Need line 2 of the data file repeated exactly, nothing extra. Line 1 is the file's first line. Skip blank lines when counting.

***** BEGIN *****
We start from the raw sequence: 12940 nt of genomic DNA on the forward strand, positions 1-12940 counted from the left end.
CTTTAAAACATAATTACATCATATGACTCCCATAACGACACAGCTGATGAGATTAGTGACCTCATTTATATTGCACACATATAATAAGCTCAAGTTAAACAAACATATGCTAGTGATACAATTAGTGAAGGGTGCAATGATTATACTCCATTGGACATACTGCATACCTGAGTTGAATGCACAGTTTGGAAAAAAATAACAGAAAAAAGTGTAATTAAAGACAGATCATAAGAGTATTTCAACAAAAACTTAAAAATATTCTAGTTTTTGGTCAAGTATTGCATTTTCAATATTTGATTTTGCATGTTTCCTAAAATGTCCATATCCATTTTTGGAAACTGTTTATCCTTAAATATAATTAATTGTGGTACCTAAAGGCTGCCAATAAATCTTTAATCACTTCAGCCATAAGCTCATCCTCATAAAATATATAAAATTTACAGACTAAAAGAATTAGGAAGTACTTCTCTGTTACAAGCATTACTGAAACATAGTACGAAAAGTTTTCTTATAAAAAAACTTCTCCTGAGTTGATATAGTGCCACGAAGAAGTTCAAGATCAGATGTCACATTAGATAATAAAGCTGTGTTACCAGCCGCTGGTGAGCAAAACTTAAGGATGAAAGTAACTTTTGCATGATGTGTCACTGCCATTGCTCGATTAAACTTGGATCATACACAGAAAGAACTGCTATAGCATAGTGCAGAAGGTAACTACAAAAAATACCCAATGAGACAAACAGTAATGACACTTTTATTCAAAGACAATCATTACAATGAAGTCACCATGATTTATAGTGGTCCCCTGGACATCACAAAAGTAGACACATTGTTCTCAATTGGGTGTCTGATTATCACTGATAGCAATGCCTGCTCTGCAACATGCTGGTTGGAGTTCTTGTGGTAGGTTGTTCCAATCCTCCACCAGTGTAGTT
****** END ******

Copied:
CTTTAAAACATAATTACATCATATGACTCCCATAACGACACAGCTGATGAGATTAGTGACCTCATTTATATTGCACACATATAATAAGCTCAAGTTAAACAAACATATGCTAGTGATACAATTAGTGAAGGGTGCAATGATTATACTCCATTGGACATACTGCATACCTGAGTTGAATGCACAGTTTGGAAAAAAATAACAGAAAAAAGTGTAATTAAAGACAGATCATAAGAGTATTTCAACAAAAACTTAAAAATATTCTAGTTTTTGGTCAAGTATTGCATTTTCAATATTTGATTTTGCATGTTTCCTAAAATGTCCATATCCATTTTTGGAAACTGTTTATCCTTAAATATAATTAATTGTGGTACCTAAAGGCTGCCAATAAATCTTTAATCACTTCAGCCATAAGCTCATCCTCATAAAATATATAAAATTTACAGACTAAAAGAATTAGGAAGTACTTCTCTGTTACAAGCATTACTGAAACATAGTACGAAAAGTTTTCTTATAAAAAAACTTCTCCTGAGTTGATATAGTGCCACGAAGAAGTTCAAGATCAGATGTCACATTAGATAATAAAGCTGTGTTACCAGCCGCTGGTGAGCAAAACTTAAGGATGAAAGTAACTTTTGCATGATGTGTCACTGCCATTGCTCGATTAAACTTGGATCATACACAGAAAGAACTGCTATAGCATAGTGCAGAAGGTAACTACAAAAAATACCCAATGAGACAAACAGTAATGACACTTTTATTCAAAGACAATCATTACAATGAAGTCACCATGATTTATAGTGGTCCCCTGGACATCACAAAAGTAGACACATTGTTCTCAATTGGGTGTCTGATTATCACTGATAGCAATGCCTGCTCTGCAACATGCTGGTTGGAGTTCTTGTGGTAGGTTGTTCCAATCCTCCACCAGTGTAGTT